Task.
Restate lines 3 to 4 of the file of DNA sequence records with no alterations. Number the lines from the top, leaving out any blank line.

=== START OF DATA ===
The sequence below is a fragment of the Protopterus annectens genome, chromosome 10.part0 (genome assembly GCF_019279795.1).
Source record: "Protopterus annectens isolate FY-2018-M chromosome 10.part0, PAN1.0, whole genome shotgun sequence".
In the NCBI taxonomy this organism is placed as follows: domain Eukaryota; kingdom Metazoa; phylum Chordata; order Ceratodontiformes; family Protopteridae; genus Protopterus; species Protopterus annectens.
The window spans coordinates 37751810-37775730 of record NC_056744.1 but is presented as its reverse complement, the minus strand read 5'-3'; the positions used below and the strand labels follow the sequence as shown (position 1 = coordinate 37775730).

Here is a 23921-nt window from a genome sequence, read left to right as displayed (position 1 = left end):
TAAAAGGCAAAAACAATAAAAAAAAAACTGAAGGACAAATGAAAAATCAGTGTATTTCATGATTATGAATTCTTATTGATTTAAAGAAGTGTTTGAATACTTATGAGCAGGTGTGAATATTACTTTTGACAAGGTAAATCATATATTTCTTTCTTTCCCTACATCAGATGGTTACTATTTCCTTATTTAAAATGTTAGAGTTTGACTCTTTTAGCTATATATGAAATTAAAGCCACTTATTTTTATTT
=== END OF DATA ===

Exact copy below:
In the NCBI taxonomy this organism is placed as follows: domain Eukaryota; kingdom Metazoa; phylum Chordata; order Ceratodontiformes; family Protopteridae; genus Protopterus; species Protopterus annectens.
The window spans coordinates 37751810-37775730 of record NC_056744.1 but is presented as its reverse complement, the minus strand read 5'-3'; the positions used below and the strand labels follow the sequence as shown (position 1 = coordinate 37775730).